Moreover, What Slick fails to understand is that Matthew 10:28 is comparing what man CAN’T do to you with what God CAN. “Do not fear those who can destroy the body but fear him who can destroy both body and soul in Hell.” The context makes it pretty clear that Jesus is warning His disciples of persecution. Jesus’ argument is basically that we shouldn’t fear our fellow human beings who would put us to death for our faith. Why? Because after destroying our body, after killing us, we’ll exist as disembodied souls, and no one can touch that part of our being. All a persecutor can do is separate our souls from our body. But God on the other hand can destroy us totally; body AND soul.

      Context determines a word’s meaning. And the context of Appolumi in Matthew 10:28 doesn’t simply refer to something lost or ruined. When ISIS chops heads off of Christians, they aren’t lost or ruined, they’re physcially destroyed! They’re dead! Now, a traditionalist might point out “But the corpse is still there. They didn’t completely cease to be even physically”. This is another misconception of annihilationism which I talk about in my book. I actually find the term “annihilationism” to be misleading because it makes it sound like, for the view to be true, you need the damned to completely cease to exist. Every last atom needs to poof out of existence. But that’s not the case. All that’s required for the view to be true is that the damned be deprived of conscious existence, which is what happens at SOME level when we die physically. Our bodies no longer have conscious existence because the soul has left. But my view argues that the damned are deprived of conscious existence COMPLETELY at the final judgment. They die “the second death” as Revelation puts it. So, might Hell literally be littered with corpses of the damned? Maybe Isaiah 66:24 is more than just imagery.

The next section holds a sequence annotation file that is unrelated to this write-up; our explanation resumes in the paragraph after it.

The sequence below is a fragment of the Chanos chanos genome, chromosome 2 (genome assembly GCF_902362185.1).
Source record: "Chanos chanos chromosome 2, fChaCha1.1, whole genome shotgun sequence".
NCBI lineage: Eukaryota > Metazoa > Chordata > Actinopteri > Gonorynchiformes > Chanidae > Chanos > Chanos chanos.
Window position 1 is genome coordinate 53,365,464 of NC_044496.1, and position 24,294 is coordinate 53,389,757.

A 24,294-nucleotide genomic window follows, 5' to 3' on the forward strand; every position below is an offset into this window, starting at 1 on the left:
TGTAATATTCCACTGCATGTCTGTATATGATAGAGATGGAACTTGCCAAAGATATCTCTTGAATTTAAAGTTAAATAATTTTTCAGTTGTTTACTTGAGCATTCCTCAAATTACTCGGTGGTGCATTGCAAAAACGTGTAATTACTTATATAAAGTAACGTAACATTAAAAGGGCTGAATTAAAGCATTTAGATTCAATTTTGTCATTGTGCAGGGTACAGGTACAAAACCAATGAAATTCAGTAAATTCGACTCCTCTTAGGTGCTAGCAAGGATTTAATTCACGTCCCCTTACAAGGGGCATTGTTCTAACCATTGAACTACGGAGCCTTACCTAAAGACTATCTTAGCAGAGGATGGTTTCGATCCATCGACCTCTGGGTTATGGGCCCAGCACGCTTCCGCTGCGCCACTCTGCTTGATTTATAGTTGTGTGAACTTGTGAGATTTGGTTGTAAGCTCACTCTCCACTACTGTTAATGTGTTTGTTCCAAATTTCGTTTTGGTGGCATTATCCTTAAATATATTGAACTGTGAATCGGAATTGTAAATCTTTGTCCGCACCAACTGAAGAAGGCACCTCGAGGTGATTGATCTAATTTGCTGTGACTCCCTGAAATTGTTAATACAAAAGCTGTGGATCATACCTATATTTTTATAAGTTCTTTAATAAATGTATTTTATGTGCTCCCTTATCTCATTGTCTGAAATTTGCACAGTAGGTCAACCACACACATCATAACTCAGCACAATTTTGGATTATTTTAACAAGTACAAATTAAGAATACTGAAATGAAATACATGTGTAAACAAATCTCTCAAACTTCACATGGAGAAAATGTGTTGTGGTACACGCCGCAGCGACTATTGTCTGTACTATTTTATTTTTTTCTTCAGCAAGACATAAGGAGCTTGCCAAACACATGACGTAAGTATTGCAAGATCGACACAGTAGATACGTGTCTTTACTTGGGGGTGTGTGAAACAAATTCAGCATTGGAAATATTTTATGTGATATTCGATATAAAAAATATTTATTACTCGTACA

IMO, I think a better term for the view would be “Exterminationism” or “Capital Punishment Damnation”. But since Annihilationism is the term most people know, it’s the term I stick with, despite its tendency to mislead.

  4. My final question is with regard to your view on Annihilationism is what is your opinion of the state of the unsaved between death and the final judgement? Are they tormented in Hades like the Rich Man in the parable of Lazarus or is there some kind of “soul sleep” like what the Seven Day Adventists claim? With regard to the Lazarus parable,Im aware some have seen it to be figurative and not a literal depiction of the afterlife in hell.